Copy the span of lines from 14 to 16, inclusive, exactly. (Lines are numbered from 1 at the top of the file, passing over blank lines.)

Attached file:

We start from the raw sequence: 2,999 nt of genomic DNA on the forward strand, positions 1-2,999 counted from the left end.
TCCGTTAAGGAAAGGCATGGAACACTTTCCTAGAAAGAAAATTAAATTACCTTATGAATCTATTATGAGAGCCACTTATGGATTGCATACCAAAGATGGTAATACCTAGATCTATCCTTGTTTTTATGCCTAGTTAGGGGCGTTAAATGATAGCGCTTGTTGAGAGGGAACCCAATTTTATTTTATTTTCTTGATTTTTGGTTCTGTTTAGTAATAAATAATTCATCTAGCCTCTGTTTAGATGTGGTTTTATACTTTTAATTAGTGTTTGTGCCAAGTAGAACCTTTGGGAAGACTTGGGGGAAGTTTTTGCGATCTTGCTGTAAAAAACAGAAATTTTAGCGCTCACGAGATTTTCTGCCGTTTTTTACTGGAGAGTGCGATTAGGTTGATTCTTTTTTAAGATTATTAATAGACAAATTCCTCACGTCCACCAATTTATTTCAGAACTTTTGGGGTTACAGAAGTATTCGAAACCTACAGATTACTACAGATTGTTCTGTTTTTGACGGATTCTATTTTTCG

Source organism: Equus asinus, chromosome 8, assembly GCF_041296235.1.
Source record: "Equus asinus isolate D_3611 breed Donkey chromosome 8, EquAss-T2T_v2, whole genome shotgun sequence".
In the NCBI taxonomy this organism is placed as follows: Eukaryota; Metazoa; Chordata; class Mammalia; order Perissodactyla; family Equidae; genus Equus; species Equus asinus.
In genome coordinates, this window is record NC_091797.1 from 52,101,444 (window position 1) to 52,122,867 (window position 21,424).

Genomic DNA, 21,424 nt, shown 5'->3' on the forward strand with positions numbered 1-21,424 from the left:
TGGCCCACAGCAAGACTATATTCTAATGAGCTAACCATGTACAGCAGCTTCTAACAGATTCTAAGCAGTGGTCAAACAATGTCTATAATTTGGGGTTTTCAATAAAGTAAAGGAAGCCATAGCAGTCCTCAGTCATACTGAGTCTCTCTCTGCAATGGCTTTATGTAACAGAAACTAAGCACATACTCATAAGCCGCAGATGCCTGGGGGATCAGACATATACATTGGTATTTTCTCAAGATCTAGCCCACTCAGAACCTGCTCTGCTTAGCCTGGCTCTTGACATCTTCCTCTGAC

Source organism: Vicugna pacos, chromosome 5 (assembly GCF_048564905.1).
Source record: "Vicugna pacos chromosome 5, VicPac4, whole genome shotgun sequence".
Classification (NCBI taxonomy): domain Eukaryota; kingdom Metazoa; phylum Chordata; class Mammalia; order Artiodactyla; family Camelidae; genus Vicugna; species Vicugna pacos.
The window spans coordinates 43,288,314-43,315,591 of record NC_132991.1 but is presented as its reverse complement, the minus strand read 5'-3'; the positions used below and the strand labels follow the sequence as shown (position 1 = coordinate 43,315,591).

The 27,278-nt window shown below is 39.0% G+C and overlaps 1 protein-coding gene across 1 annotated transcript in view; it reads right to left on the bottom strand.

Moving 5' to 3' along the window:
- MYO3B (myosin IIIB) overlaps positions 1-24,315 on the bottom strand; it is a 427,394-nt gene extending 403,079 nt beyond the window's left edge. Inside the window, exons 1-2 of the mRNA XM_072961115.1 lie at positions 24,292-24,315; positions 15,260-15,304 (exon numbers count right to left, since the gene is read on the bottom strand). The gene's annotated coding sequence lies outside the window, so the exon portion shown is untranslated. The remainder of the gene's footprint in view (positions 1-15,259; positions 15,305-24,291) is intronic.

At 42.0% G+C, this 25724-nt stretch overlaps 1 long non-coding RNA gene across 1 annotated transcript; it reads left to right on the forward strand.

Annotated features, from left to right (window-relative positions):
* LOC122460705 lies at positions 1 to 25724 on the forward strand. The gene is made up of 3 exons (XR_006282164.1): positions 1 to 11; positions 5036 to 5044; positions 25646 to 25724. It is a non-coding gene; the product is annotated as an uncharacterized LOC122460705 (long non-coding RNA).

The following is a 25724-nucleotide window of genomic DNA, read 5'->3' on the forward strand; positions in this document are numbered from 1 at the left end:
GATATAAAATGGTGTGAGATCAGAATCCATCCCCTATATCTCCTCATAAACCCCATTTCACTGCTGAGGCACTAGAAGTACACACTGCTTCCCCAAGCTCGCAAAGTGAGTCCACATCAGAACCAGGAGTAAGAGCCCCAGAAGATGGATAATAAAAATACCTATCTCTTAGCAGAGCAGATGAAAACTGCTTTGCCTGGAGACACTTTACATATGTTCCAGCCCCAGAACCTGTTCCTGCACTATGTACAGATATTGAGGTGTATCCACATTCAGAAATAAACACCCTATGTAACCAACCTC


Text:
Moving 5' to 3' along the window:
- MYO3B (myosin IIIB) overlaps positions 1-24,315 on the bottom strand; it is a 427,394-nt gene extending 403,079 nt beyond the window's left edge. Inside the window, exons 1-2 of the mRNA XM_072961115.1 lie at positions 24,292-24,315; positions 15,260-15,304 (exon numbers count right to left, since the gene is read on the bottom strand). The gene's annotated coding sequence lies outside the window, so the exon portion shown is untranslated. The remainder of the gene's footprint in view (positions 1-15,259; positions 15,305-24,291) is intronic.

At 42.0% G+C, this 25724-nt stretch overlaps 1 long non-coding RNA gene across 1 annotated transcript; it reads left to right on the forward strand.